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CrockpotandGravel

Gulf Coast Public Market | Dickinson

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This thread was originally created August 17, 2019. I'm reposting this because this post and other content from me are no longer available on the forum. The original thread is archived here. 



4512 Highway 3 ( 4512 Hwy 3 ) in Dickinson, TX


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Originally posted August 17, 2019 in the previous thread for Gulf Coast Public Market | Dickinson.  It may be helpful to see what was previously discussed or shared before since the original thread and other content from me were removed.  An archive link to original thread is here.

 

 

4512 Highway 3 ( 4512 Hwy 3 ) in Dickinson, TX was the site of the Dickinson ISD Raymond E. “Pop” Gillis Administration Building. The building was demolished several years ago.

Dickinson Economic Development Corp. purchased the lot and others around it (I think) for a total of 4 acres. In late 2017, Dickinson Economic Development Corp announced plans to build  a public market on the combined lots. The market's name will be Gulf Coast Public Market


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Originally posted August 17, 2019 in the previous thread for Gulf Coast Public Market | Dickinson.  It may be helpful to see what was previously discussed or shared before since the original thread and other content from me were removed.  An archive link to original thread is here.

 


 

Dickinson Economic Development Corp.released a press release in early 2018 with more details and a rendering of Gulf Coast Public Market:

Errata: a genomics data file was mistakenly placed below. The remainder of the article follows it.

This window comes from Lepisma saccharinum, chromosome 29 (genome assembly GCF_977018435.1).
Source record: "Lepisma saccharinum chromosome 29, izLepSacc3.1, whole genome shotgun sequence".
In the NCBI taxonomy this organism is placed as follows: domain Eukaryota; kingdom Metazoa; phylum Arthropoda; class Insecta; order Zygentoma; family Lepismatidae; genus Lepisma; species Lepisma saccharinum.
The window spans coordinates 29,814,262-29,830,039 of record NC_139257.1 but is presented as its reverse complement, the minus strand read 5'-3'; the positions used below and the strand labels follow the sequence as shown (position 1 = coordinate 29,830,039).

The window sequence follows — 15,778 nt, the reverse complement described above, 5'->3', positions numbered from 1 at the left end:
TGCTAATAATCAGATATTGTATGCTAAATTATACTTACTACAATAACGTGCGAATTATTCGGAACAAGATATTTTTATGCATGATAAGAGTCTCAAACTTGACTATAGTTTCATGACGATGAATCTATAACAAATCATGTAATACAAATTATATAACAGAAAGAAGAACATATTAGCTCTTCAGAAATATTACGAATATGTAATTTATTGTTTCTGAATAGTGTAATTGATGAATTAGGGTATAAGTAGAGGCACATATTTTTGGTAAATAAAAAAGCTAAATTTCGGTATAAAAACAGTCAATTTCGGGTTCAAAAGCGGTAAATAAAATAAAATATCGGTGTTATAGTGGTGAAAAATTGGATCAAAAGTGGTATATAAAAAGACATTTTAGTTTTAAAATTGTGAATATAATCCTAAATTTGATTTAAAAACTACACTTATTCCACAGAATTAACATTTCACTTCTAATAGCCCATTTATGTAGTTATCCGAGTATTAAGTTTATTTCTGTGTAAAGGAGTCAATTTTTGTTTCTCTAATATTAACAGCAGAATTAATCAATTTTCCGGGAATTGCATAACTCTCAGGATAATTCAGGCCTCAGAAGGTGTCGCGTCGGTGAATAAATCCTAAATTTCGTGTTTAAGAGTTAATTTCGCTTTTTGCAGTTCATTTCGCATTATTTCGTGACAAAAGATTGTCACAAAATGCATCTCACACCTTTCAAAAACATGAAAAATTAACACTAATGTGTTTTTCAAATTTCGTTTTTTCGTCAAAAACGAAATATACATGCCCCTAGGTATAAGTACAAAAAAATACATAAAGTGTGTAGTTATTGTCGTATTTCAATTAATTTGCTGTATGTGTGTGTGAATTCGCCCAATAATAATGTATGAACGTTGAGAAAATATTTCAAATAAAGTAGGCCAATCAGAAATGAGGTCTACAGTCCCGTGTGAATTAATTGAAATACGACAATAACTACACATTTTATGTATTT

Dickinson was ground zero for the devastating impacts of Hurricane Harvey. As part of our community recovery efforts, and in an effort to revitalize the region, the Dickinson Economic Development Corporation (DEDC) is excited to announce its creation of the “Gulf Coast Public Market” in the heart of Dickinson.

The Gulf Coast Public Market will harness the entrepreneurial spirit of Texan residents by creating scores of new private businesses focused on the sale of fresh and prepared foods, as well as, Texan arts and crafts. The Market project will also provide a unique venue for local “Texan” and ethnic eating experiences and nightly and weekly entertainment.

The Market will be tied to the Bayou by a meandering landscaped path adjoined by exciting amenities attractive to children, teens and families. In addition to approximately 40,000 square feet of new retail space, the Market will include a variety of new public amenities such as a water park, entertainment plaza, basketball court, and a redeveloped public access to the Dickinson Bayou.

“This Project of the Economic Development Corporation and the City of Dickinson has been in the planning and development stage for over two years,” explained Angela Forbes, Director of Economic Development. “Bringing this project to the Gulf Coast Region is the culmination of efforts by the DEDC staff and Board of Directors, the Mayor and Dickinson City Council and by internationally recognized community development and public market consultants, engineers, and architects.”

...The Public Market is expected to generate millions of dollars in new state and local tax revenues to help rebuild the
Dickinson and the surrounding region.

There have been over 300 new Public Markets created in the country since the renewal of Pike Place Market in the 1970’s. Public Markets have proven to effectively re-create and revitalize communities by providing long term permanent well-paying jobs, entrepreneurial opportunities, and vibrant social and entertainment venues.

Public Markets also spawn adjacent private housing and commercial development that enhance community and regional economic development.


 

Edited by CrockpotandGravel
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Originally posted August 17, 2019 in the previous thread for Gulf Coast Public Market | Dickinson.  It may be helpful to see what was previously discussed or shared before since the original thread and other content from me were removed.  An archive link to original thread is here.

 


 

Renderings of Gulf Coast Public Market. This is the produce market, food hall, and entertainment venue in Dickinson.


Renderings are the January 2018 press release and Houston Chronicle.